20 October 2016 Nanoimprint system development and status for high volume semiconductor manufacturing
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Proceedings Volume 10032, 32nd European Mask and Lithography Conference; 100320E (2016) https://doi.org/10.1117/12.2248363
Event: 32nd European Mask and Lithography Conference, 2016, Dresden, Germany
Abstract
Imprint lithography has been shown to be an effective technique for replication of nano-scale features. Jet and Flash Imprint Lithography* (J-FIL*) involves the field-by-field deposition and exposure of a low viscosity resist deposited by jetting technology onto the substrate. The patterned mask is lowered into the fluid which then quickly flows into the relief patterns in the mask by capillary action. Following this filling step, the resist is crosslinked under UV radiation, and then the mask is removed, leaving a patterned resist on the substrate. There are many criteria that determine whether a particular technology is ready for wafer manufacturing. For imprint lithography, recent attention has been given to the areas of overlay, throughput, defectivity, and mask replication. This paper reviews progress in these critical areas. Recent demonstrations have proven that mix and match overlay of less than 5nm can achieved. Further reductions require a higher order correction system. Modeling and experimental data are presented which provide a path towards reducing the overlay errors to less than 3nm. Throughput is mainly impacted by the fill time of the relief images on the mask. Improvement in resist materials provides a solution that allows 15 wafers per hour per station, or a tool throughput of 60 wafers per hour. Defectivity and mask life play a significant role relative to meeting the cost of ownership (CoO) requirements in the production of semiconductor devices. Hard particles on a wafer or mask create the possibility of inducing a permanent defect on the mask that can impact device yield and mask life. By using material methods to reduce particle shedding and by introducing an air curtain system, the lifetime of both the master mask and the replica mask can be extended. In this work, we report results that demonstrate a path towards achieving mask lifetimes of better than 1000 wafers. Finally, on the mask side, a new replication tool, the FPA-1100NR2 is introduced. Mask replication is required for nanoimprint lithography (NIL), and criteria that are crucial to the success of a replication platform include both particle control and IP accuracy. In particular, by improving the specifications on the mask chuck, residual errors of only 1nm can be realized.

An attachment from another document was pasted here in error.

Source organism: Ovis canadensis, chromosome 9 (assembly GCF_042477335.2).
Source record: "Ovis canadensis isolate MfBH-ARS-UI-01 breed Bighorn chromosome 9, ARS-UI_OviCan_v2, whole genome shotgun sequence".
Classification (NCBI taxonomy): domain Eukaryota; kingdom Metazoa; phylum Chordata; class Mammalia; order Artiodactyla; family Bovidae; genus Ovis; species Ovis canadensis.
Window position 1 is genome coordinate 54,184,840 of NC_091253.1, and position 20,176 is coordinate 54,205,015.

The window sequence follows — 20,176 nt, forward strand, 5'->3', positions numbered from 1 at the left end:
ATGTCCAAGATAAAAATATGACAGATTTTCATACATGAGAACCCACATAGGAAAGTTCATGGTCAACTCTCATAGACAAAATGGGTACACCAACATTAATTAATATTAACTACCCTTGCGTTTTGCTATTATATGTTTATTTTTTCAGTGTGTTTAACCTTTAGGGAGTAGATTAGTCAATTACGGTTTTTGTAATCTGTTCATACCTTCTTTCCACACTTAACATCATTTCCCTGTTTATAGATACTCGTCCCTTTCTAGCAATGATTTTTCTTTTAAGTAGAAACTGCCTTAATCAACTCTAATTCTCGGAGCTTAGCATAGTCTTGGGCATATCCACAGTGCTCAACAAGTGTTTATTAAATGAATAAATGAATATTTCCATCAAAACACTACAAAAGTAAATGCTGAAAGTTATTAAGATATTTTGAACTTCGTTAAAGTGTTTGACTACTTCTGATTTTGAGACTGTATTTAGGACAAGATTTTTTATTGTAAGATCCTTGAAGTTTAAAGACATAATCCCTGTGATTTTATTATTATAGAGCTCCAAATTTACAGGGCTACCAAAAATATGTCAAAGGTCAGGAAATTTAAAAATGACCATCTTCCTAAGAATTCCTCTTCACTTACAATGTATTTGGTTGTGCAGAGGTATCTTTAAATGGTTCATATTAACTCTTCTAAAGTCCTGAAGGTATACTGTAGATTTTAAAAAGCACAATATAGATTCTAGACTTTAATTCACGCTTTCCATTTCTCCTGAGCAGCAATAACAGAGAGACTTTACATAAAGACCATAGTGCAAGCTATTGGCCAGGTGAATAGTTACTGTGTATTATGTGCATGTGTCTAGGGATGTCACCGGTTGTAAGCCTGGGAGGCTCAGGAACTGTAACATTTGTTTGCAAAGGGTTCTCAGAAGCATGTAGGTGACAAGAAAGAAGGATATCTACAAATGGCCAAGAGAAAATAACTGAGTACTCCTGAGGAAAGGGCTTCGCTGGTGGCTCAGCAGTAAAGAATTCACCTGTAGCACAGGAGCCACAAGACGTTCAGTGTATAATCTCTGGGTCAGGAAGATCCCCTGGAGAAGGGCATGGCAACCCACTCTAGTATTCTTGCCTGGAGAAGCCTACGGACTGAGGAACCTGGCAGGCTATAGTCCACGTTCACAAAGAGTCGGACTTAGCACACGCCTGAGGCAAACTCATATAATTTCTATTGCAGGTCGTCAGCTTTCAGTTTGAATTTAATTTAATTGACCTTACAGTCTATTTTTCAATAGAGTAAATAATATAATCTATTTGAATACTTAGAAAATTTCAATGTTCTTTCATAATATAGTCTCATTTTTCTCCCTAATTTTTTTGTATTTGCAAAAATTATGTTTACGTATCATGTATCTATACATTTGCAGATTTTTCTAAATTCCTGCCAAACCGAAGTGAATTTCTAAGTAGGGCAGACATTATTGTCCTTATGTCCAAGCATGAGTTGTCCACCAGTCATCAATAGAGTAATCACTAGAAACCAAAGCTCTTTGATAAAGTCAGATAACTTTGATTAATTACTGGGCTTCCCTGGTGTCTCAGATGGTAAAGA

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Hiromi Hiura, Yukio Takabayashi, Tsuneo Takashima, Keiji Emoto, Jin Choi, Phil Schumaker, "Nanoimprint system development and status for high volume semiconductor manufacturing", Proc. SPIE 10032, 32nd European Mask and Lithography Conference, 100320E (20 October 2016); doi: 10.1117/12.2248363; https://doi.org/10.1117/12.2248363
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